Moisés Caicedo is another player who has been linked with a move to West London. The Ecuadorian youngster has emerged as one of the premier midfielders in England and has attracted interest from a number of teams throughout the league. His press-resistance and ball-winning abilities would complement Enzo Fernández nicely too, although he would come at a steep cost, likely in the region of €100 million. That said, the oft-reliable Fabrizio Romano has reported that Chelsea are interested in acquiring both Ugarte and Caicedo which would serve as an immense boost to their squad.
If we take a look at Pochettino’s past approaches, particularly with Southampton and Spurs, his 4-2-3-1 formation involved three players behind the centre-forward in close proximity. There is a pertinent question regarding whether such a shape would work with Noni Madueke and Mykhailo Mudryk who both prefer to play wider, especially the latter who is a genuine touchline winger who can use his pace and dynamism more effectively. This close proximity allows the full-backs to push forward aggressively and hold the width, creating a 2-2-6 shape offensively.
Chelsea’s potential 2-2-6 shape
This shape would allow Chelsea to overload the last line offensively. However, the fewer numbers in rest defence does make this shape susceptible to opposition counter-attacks. As such, Pochettino would occasionally set his team up in a 3-2-5 shape, which has become increasingly popular in modern-day football.
This would involve one full-back staying back and forming a back three with the centre-backs with the opposite full-back pushing forward and joining the attackers. Hypothetically, this could work with the left-back forming a back three and one of Reece James or Malo Gusto holding the width on the right, thus allowing Mudryk to, more naturally, hold the width on the left.
Chelsea’s potential 3-2-5 shape
This 3-2-5 shape could also present itself in the 3-4-3 formation occasionally used by the Argentine. He used this formation at times during his stint with Tottenham Hotspur when he needed 5 players in the last line defensively against the likes of Chelsea and Manchester City who both attacked with 5 players in the last line. However, with Chelsea’s current squad and their transfer pursuits, a back-four system appears more likely.
One player who could thrive under Mauricio Pochettino is the incoming Christopher Nkunku. The Frenchman could take on the Dele Alli-role as a shadow striker and use his creative and goal-scoring abilities to be extremely productive for the Blues. During four seasons with RB Leipzig, Nkunku has recorded an impressive 70 goals and 39 assists in all competitions for the club — numbers that should translate well to a shadow striker role under Pochettino.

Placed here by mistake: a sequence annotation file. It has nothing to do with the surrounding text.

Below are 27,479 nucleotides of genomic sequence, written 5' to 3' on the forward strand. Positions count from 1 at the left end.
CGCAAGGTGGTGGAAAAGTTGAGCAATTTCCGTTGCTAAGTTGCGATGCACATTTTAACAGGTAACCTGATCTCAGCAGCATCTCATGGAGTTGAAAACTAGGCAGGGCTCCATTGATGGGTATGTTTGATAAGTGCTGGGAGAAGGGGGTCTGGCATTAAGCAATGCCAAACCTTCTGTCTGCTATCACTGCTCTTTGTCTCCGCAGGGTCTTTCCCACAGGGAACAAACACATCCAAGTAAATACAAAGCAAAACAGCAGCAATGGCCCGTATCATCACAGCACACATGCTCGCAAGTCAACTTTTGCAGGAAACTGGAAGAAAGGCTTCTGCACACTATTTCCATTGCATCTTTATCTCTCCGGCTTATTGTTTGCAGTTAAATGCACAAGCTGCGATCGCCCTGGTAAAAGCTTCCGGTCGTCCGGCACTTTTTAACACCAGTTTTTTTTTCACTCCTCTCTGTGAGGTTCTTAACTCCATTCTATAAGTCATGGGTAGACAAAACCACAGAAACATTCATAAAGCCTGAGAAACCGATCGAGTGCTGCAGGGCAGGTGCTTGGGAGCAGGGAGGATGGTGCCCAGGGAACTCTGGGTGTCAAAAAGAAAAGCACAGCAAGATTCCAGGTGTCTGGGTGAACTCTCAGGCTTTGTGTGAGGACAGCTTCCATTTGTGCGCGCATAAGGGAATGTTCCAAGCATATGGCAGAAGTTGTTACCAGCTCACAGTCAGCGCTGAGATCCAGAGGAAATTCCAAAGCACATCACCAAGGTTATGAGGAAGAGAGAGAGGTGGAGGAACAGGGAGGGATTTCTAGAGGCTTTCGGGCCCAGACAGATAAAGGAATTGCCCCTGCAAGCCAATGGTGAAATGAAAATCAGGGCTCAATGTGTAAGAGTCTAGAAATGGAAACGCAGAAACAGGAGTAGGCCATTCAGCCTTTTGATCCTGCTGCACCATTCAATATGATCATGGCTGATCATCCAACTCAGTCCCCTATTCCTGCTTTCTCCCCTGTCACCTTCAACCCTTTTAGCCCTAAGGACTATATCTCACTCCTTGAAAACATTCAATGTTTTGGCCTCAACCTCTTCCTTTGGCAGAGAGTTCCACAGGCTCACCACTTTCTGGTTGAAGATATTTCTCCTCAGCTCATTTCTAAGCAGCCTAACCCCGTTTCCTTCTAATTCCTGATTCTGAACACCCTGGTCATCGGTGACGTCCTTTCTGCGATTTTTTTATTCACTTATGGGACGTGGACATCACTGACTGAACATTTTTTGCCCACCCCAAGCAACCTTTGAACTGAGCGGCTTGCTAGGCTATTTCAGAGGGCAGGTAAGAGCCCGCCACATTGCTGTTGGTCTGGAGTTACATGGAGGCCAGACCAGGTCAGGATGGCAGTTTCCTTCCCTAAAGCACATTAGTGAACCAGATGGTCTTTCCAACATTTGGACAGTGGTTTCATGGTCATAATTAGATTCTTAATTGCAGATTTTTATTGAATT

As such, it’s unsurprising that Chelsea are pursuing a centre-forward off of whom Christopher Nkunku can play. In a perfect world, Chelsea would acquire Harry Kane. Mauricio Pochettino knows the England captain better than arguably any other coach and knows how to get the best out of him. However, it appears as though the Tottenham talisman is prioritising a move to Manchester United and, even then, Daniel Levy is reluctant to sell his superstar striker to a Premier League rival.
Chelsea have also been linked with the likes of Victor Osimhen and Dušan Vlahović, both of whom will command large fees, especially Osimhen who is reportedly valued at up to €150 million by his current employers, Napoli. There aren’t many high-level centre-forward options on the market at the moment, so whoever the Blues decide to pursue will likely command a significant fee. There is also the question of whether or not Romelu Lukaku will have a role to play at Stamford Bridge next season, although that does appear unlikely.
Wherever the Belgian forward is sold, the club will likely have to accept a massive loss on the amount they paid to acquire him two years ago. And, of course, there is a scenario in which Christopher Nkunku is simply deployed as a centre-forward. He’s certainly capable of playing in that role and it would negate the immediate need for major reinforcements in attack. Whichever direction Chelsea decide to go in, it will likely need to be within a realistic budget.
It’s always possible that, during his time away from the game, Mauricio Pochettino has changed his vision of how he’d want his side to play. The game of football continues to evolve therefore coaches must evolve too. It is also important to adapt to the players at your disposal, and Pochettino will need to do so as addressed in this piece. From a player quality standpoint, the future appears bright for Chelsea, but it’s important to have a coach who can get the best out of these players. Mauricio Pochettino certainly has his work cut out for him, but he’s shown the ability to maximise the talent available to him.
By: Lebohang Mwamuka / @lebzygold
Featured Image: @GabFoligno David Ramos / Getty Images